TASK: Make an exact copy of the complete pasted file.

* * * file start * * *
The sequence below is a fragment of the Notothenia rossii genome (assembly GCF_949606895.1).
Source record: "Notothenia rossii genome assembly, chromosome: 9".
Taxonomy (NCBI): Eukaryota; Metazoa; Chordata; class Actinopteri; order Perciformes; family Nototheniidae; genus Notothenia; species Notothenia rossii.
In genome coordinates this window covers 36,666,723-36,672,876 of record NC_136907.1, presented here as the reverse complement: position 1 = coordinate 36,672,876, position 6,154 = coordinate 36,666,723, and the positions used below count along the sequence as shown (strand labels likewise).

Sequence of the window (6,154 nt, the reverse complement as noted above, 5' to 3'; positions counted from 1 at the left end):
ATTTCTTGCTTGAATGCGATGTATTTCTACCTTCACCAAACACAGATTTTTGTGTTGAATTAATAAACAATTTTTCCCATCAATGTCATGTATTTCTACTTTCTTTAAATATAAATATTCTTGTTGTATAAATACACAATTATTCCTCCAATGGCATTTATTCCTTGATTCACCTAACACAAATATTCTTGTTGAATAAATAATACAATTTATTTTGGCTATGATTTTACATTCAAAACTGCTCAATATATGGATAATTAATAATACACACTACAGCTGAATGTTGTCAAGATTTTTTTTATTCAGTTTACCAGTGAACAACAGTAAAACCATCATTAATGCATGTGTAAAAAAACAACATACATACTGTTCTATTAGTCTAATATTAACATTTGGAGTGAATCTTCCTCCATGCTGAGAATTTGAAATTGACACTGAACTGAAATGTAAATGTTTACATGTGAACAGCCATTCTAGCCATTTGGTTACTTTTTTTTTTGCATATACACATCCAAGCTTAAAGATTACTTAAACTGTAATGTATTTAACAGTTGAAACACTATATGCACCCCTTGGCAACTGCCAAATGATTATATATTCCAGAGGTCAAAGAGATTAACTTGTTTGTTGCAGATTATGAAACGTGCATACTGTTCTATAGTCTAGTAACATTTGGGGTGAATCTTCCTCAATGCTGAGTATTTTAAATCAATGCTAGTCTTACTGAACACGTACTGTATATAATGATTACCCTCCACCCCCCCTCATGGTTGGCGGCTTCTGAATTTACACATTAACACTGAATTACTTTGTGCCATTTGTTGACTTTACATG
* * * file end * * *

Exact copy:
The sequence below is a fragment of the Notothenia rossii genome (assembly GCF_949606895.1).
Source record: "Notothenia rossii genome assembly, chromosome: 9".
Taxonomy (NCBI): Eukaryota; Metazoa; Chordata; class Actinopteri; order Perciformes; family Nototheniidae; genus Notothenia; species Notothenia rossii.
In genome coordinates this window covers 36,666,723-36,672,876 of record NC_136907.1, presented here as the reverse complement: position 1 = coordinate 36,672,876, position 6,154 = coordinate 36,666,723, and the positions used below count along the sequence as shown (strand labels likewise).

Sequence of the window (6,154 nt, the reverse complement as noted above, 5' to 3'; positions counted from 1 at the left end):
ATTTCTTGCTTGAATGCGATGTATTTCTACCTTCACCAAACACAGATTTTTGTGTTGAATTAATAAACAATTTTTCCCATCAATGTCATGTATTTCTACTTTCTTTAAATATAAATATTCTTGTTGTATAAATACACAATTATTCCTCCAATGGCATTTATTCCTTGATTCACCTAACACAAATATTCTTGTTGAATAAATAATACAATTTATTTTGGCTATGATTTTACATTCAAAACTGCTCAATATATGGATAATTAATAATACACACTACAGCTGAATGTTGTCAAGATTTTTTTTATTCAGTTTACCAGTGAACAACAGTAAAACCATCATTAATGCATGTGTAAAAAAACAACATACATACTGTTCTATTAGTCTAATATTAACATTTGGAGTGAATCTTCCTCCATGCTGAGAATTTGAAATTGACACTGAACTGAAATGTAAATGTTTACATGTGAACAGCCATTCTAGCCATTTGGTTACTTTTTTTTTTGCATATACACATCCAAGCTTAAAGATTACTTAAACTGTAATGTATTTAACAGTTGAAACACTATATGCACCCCTTGGCAACTGCCAAATGATTATATATTCCAGAGGTCAAAGAGATTAACTTGTTTGTTGCAGATTATGAAACGTGCATACTGTTCTATAGTCTAGTAACATTTGGGGTGAATCTTCCTCAATGCTGAGTATTTTAAATCAATGCTAGTCTTACTGAACACGTACTGTATATAATGATTACCCTCCACCCCCCCTCATGGTTGGCGGCTTCTGAATTTACACATTAACACTGAATTACTTTGTGCCATTTGTTGACTTTACATG